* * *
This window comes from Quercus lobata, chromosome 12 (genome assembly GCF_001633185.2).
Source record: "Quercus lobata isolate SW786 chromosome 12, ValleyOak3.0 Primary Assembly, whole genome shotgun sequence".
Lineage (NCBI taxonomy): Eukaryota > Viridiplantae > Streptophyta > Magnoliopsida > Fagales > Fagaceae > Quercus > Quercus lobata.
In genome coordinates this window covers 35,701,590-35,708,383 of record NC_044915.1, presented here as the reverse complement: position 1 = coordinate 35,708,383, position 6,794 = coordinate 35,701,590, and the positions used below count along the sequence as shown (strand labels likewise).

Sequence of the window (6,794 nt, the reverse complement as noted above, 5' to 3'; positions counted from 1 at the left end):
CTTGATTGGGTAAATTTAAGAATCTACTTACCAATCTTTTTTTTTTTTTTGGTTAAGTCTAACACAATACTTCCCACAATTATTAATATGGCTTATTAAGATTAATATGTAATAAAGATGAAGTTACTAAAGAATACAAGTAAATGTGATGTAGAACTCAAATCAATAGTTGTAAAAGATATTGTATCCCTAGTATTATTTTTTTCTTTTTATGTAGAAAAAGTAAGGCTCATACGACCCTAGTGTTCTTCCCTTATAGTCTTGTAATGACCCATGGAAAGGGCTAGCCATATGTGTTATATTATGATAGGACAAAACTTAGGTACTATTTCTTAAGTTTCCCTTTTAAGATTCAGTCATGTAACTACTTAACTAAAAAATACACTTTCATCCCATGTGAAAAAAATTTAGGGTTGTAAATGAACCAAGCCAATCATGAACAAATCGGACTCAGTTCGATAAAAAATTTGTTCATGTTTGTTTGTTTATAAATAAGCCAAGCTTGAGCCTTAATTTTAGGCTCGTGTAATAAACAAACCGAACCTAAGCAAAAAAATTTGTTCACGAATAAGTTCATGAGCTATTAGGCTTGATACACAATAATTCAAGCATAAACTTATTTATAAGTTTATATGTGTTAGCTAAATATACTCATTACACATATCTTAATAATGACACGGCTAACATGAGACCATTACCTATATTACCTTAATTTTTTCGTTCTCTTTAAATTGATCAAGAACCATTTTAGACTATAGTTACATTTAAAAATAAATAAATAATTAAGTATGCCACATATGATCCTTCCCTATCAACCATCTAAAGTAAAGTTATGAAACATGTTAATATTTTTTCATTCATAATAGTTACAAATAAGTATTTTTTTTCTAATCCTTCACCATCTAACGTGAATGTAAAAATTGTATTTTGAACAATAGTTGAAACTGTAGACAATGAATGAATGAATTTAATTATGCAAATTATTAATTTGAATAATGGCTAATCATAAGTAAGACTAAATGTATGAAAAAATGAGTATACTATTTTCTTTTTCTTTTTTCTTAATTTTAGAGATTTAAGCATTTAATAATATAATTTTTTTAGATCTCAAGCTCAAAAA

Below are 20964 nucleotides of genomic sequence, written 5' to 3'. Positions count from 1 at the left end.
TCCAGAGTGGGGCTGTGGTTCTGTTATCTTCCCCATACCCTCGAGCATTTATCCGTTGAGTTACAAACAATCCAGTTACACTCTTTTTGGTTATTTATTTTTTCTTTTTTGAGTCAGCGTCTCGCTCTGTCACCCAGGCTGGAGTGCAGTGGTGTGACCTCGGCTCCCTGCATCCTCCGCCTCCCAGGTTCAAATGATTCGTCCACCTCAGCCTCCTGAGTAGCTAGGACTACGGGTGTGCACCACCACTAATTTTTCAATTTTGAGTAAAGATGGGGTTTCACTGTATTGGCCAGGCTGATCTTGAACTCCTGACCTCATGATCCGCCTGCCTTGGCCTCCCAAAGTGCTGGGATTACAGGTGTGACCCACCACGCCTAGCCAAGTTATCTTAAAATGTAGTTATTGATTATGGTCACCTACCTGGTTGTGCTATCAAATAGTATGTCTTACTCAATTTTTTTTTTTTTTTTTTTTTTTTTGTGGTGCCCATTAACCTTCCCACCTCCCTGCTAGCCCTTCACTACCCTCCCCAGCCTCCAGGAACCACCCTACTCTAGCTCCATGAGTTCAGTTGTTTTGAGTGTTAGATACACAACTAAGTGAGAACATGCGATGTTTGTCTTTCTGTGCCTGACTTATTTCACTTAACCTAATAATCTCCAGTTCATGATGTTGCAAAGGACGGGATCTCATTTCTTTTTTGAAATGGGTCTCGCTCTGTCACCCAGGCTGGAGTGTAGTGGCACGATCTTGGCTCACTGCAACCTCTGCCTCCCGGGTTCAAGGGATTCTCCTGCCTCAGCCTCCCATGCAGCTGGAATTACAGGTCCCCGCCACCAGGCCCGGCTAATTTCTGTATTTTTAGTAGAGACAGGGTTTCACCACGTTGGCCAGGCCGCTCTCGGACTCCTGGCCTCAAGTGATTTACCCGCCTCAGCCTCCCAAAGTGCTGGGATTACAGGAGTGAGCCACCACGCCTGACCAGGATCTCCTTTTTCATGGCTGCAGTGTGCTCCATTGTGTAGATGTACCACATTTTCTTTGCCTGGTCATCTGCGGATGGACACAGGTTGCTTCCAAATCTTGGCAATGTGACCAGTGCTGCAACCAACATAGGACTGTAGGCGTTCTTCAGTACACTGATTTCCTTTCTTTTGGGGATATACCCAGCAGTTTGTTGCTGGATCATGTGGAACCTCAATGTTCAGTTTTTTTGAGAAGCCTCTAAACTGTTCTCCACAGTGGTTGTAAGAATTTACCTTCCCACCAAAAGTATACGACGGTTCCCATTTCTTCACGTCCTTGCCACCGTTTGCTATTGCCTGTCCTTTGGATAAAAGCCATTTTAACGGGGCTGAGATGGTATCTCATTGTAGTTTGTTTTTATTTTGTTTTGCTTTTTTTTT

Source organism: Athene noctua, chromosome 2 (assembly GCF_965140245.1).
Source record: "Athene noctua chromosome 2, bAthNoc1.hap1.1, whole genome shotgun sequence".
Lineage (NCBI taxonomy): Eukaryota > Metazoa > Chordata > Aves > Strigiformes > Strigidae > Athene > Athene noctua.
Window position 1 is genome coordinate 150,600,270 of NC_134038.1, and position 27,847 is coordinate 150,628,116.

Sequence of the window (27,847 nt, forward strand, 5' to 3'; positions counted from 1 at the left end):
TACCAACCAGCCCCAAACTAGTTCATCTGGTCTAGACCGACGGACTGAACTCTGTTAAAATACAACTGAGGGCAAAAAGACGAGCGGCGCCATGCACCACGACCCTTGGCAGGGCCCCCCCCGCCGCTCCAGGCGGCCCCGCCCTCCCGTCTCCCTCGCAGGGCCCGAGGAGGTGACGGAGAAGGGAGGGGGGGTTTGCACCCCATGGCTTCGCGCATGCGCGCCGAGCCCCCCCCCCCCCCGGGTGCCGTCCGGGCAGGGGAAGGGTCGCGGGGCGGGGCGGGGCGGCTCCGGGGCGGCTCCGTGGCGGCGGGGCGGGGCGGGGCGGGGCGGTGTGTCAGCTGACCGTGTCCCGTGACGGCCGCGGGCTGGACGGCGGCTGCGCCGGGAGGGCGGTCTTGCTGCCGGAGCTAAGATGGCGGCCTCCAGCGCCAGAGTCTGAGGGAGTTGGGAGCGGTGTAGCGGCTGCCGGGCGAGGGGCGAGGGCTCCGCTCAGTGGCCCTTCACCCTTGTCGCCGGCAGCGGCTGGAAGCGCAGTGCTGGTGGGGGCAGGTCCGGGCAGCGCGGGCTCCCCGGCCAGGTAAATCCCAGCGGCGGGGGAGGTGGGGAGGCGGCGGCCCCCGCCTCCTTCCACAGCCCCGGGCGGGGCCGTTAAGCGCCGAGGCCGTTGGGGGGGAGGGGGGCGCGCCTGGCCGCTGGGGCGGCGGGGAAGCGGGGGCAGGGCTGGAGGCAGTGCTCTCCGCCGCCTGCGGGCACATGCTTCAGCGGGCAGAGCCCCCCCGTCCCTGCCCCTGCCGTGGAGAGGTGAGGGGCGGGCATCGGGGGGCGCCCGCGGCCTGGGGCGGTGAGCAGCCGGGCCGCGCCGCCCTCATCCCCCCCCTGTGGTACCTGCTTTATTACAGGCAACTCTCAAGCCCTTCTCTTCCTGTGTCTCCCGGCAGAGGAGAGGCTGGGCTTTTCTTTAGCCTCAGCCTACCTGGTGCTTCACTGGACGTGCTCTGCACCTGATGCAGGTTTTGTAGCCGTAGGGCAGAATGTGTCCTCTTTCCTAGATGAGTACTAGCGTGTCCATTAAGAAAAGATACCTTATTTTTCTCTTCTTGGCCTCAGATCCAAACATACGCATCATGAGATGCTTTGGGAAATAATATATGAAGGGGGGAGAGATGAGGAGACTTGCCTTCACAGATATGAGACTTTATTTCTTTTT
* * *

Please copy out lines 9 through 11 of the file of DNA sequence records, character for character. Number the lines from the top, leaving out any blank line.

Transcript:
Source organism: Athene noctua, chromosome 2 (assembly GCF_965140245.1).
Source record: "Athene noctua chromosome 2, bAthNoc1.hap1.1, whole genome shotgun sequence".
Lineage (NCBI taxonomy): Eukaryota > Metazoa > Chordata > Aves > Strigiformes > Strigidae > Athene > Athene noctua.